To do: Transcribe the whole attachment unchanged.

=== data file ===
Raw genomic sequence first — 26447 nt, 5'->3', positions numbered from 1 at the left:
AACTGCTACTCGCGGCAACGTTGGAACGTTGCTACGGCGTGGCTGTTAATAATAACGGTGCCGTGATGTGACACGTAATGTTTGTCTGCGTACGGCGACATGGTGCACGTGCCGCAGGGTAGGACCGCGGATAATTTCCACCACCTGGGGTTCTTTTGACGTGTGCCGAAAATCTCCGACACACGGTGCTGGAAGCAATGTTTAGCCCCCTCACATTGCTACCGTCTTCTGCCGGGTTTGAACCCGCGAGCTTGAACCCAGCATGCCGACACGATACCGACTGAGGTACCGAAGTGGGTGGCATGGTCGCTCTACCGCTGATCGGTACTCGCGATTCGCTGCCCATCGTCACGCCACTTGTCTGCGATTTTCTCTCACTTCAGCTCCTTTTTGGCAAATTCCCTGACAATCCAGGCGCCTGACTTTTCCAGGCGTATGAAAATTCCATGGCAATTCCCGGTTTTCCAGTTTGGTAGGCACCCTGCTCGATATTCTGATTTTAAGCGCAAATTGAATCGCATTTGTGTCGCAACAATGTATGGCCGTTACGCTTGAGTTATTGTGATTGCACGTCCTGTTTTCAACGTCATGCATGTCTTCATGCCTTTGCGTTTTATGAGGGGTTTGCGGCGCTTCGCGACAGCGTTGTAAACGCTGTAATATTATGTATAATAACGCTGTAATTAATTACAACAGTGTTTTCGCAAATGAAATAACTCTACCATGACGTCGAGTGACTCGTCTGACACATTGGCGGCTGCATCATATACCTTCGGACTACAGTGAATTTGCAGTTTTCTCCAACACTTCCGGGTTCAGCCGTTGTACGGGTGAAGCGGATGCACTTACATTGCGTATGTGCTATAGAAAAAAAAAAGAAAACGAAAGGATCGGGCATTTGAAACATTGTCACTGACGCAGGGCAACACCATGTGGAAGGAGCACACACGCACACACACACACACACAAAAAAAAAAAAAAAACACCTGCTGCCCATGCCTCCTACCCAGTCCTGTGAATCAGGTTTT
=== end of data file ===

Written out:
Raw genomic sequence first — 26447 nt, 5'->3', positions numbered from 1 at the left:
AACTGCTACTCGCGGCAACGTTGGAACGTTGCTACGGCGTGGCTGTTAATAATAACGGTGCCGTGATGTGACACGTAATGTTTGTCTGCGTACGGCGACATGGTGCACGTGCCGCAGGGTAGGACCGCGGATAATTTCCACCACCTGGGGTTCTTTTGACGTGTGCCGAAAATCTCCGACACACGGTGCTGGAAGCAATGTTTAGCCCCCTCACATTGCTACCGTCTTCTGCCGGGTTTGAACCCGCGAGCTTGAACCCAGCATGCCGACACGATACCGACTGAGGTACCGAAGTGGGTGGCATGGTCGCTCTACCGCTGATCGGTACTCGCGATTCGCTGCCCATCGTCACGCCACTTGTCTGCGATTTTCTCTCACTTCAGCTCCTTTTTGGCAAATTCCCTGACAATCCAGGCGCCTGACTTTTCCAGGCGTATGAAAATTCCATGGCAATTCCCGGTTTTCCAGTTTGGTAGGCACCCTGCTCGATATTCTGATTTTAAGCGCAAATTGAATCGCATTTGTGTCGCAACAATGTATGGCCGTTACGCTTGAGTTATTGTGATTGCACGTCCTGTTTTCAACGTCATGCATGTCTTCATGCCTTTGCGTTTTATGAGGGGTTTGCGGCGCTTCGCGACAGCGTTGTAAACGCTGTAATATTATGTATAATAACGCTGTAATTAATTACAACAGTGTTTTCGCAAATGAAATAACTCTACCATGACGTCGAGTGACTCGTCTGACACATTGGCGGCTGCATCATATACCTTCGGACTACAGTGAATTTGCAGTTTTCTCCAACACTTCCGGGTTCAGCCGTTGTACGGGTGAAGCGGATGCACTTACATTGCGTATGTGCTATAGAAAAAAAAAAGAAAACGAAAGGATCGGGCATTTGAAACATTGTCACTGACGCAGGGCAACACCATGTGGAAGGAGCACACACGCACACACACACACACACAAAAAAAAAAAAAAAACACCTGCTGCCCATGCCTCCTACCCAGTCCTGTGAATCAGGTTTT